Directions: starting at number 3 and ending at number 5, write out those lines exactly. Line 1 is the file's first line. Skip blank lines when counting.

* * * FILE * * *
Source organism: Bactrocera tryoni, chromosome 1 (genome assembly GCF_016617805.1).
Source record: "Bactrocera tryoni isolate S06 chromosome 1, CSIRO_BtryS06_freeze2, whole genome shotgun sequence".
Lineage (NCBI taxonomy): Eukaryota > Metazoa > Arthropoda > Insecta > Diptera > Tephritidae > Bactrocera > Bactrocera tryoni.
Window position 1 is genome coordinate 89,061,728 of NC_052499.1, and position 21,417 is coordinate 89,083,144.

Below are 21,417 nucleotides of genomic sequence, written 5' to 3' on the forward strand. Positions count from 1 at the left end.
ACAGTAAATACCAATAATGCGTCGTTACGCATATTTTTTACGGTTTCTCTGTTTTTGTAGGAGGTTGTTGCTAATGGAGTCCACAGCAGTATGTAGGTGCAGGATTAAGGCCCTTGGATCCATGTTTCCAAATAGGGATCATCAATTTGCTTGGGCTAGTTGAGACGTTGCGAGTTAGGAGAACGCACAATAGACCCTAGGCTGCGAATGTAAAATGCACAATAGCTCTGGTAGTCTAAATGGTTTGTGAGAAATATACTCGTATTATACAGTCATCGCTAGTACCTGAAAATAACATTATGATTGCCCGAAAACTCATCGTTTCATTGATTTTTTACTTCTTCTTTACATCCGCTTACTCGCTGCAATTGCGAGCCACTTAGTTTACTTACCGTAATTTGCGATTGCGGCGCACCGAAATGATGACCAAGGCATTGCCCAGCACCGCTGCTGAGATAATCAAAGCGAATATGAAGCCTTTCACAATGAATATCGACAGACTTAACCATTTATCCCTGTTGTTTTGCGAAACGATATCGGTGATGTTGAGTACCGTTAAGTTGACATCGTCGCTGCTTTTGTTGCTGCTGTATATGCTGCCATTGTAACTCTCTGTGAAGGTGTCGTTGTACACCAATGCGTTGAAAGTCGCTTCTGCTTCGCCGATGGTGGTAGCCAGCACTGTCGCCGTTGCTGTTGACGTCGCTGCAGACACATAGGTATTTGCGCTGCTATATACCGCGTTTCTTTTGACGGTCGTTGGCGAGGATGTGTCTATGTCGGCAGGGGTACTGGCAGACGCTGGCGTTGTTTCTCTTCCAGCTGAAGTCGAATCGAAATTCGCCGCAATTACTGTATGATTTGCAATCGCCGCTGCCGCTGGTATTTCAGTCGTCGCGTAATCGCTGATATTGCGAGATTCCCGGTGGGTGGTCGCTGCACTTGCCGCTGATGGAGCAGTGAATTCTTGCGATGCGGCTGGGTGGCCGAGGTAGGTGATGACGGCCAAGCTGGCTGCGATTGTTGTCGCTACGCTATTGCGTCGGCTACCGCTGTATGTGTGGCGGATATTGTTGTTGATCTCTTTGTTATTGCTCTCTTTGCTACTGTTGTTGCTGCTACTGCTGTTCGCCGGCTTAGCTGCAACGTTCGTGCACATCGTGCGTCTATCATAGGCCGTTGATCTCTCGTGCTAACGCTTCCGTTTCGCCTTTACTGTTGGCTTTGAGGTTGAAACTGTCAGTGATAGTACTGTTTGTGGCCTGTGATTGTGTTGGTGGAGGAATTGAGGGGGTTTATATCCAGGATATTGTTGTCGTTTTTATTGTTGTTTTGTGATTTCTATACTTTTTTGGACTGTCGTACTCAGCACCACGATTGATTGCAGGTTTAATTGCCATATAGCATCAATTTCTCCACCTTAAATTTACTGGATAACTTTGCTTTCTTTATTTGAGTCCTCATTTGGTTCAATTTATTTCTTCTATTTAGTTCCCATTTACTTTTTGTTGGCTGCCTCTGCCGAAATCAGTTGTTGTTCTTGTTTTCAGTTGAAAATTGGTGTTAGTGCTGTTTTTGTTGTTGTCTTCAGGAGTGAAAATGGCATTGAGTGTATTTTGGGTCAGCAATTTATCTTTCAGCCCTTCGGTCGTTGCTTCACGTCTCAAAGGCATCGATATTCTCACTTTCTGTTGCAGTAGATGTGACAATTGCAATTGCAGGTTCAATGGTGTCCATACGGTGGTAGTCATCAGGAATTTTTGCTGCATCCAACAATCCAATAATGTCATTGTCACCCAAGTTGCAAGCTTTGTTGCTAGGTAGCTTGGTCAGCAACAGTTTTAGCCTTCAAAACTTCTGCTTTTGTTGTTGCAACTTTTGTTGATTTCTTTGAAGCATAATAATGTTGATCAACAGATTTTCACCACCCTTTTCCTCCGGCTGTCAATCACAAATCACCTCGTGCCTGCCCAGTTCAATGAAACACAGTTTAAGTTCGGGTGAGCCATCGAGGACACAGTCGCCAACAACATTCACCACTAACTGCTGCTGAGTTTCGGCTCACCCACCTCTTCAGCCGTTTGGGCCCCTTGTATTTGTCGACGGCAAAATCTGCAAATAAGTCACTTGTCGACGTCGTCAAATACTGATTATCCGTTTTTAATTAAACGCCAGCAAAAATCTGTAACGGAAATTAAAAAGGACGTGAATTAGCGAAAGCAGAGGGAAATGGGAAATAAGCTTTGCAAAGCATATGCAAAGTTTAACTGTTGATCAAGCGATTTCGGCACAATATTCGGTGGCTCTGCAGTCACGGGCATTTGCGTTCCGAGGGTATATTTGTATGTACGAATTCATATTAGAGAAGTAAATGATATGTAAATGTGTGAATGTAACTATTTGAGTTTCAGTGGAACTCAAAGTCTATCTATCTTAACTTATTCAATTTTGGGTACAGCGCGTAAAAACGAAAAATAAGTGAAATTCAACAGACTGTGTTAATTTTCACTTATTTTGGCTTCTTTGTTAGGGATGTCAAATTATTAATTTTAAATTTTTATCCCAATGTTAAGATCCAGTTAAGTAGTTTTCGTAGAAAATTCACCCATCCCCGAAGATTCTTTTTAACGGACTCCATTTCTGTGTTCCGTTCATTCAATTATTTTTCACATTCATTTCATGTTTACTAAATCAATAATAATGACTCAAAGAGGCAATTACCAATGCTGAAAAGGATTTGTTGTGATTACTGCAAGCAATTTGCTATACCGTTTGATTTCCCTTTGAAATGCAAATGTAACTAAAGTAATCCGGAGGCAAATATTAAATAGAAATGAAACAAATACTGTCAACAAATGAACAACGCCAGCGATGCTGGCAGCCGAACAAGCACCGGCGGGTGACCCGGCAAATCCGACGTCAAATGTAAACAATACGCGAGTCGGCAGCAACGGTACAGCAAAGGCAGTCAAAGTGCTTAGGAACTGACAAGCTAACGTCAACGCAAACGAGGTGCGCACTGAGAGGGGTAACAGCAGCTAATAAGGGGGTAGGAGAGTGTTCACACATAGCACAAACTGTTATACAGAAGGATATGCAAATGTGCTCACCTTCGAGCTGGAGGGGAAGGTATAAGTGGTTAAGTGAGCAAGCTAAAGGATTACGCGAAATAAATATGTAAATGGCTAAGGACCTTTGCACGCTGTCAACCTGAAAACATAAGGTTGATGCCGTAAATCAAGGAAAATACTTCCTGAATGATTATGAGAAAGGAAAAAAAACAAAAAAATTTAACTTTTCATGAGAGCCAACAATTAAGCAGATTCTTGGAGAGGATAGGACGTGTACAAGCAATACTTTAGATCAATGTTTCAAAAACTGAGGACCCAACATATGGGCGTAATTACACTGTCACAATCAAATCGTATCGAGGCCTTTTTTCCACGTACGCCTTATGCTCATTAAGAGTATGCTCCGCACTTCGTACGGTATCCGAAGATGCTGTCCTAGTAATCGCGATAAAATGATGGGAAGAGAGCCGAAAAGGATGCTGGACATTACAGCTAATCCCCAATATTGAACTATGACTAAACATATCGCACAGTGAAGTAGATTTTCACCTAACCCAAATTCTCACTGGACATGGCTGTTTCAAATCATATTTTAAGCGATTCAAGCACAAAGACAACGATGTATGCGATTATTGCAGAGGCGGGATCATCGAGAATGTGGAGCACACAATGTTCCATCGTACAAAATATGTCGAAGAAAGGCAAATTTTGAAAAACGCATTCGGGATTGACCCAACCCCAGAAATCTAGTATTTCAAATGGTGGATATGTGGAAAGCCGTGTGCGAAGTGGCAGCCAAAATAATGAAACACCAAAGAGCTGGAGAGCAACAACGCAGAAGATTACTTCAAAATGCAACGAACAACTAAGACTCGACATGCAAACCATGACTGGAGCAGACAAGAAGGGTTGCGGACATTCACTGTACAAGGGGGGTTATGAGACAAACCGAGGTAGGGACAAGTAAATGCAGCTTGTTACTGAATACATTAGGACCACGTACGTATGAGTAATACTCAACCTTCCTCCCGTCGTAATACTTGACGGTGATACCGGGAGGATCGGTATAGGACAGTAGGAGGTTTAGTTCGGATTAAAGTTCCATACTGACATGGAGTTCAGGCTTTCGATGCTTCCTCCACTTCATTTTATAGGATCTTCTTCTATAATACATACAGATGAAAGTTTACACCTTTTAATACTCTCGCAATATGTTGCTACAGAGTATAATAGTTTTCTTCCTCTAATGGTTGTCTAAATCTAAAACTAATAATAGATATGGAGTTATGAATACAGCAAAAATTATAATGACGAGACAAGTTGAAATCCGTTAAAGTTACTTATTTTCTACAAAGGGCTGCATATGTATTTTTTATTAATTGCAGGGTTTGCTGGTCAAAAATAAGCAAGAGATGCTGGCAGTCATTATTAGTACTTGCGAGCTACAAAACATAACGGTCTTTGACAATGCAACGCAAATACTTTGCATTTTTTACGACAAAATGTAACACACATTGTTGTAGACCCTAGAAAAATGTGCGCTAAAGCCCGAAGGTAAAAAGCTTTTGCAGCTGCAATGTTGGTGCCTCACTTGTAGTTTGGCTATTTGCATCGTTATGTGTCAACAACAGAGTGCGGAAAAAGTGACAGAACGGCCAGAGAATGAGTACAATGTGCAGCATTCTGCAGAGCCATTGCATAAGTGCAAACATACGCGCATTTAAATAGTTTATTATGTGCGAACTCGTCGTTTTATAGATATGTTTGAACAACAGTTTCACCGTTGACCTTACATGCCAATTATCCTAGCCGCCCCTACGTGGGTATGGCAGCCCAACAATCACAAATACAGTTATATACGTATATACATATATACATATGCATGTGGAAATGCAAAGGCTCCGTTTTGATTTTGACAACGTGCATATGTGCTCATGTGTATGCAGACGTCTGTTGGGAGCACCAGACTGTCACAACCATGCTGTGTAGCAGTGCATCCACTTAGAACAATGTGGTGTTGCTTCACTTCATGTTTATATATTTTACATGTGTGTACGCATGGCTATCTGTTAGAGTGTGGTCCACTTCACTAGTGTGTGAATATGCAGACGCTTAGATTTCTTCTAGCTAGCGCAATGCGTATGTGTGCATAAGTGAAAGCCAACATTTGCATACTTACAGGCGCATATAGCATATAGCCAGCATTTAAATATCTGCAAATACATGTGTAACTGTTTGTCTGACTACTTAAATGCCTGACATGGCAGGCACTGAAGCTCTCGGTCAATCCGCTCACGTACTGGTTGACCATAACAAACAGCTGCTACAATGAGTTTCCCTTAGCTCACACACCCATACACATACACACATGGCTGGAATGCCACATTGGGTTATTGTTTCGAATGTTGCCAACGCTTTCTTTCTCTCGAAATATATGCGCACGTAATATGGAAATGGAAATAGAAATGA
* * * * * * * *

Lineage (NCBI taxonomy): Eukaryota > Metazoa > Arthropoda > Insecta > Diptera > Tephritidae > Bactrocera > Bactrocera tryoni.
Window position 1 is genome coordinate 89,061,728 of NC_052499.1, and position 21,417 is coordinate 89,083,144.

Below are 21,417 nucleotides of genomic sequence, written 5' to 3' on the forward strand. Positions count from 1 at the left end.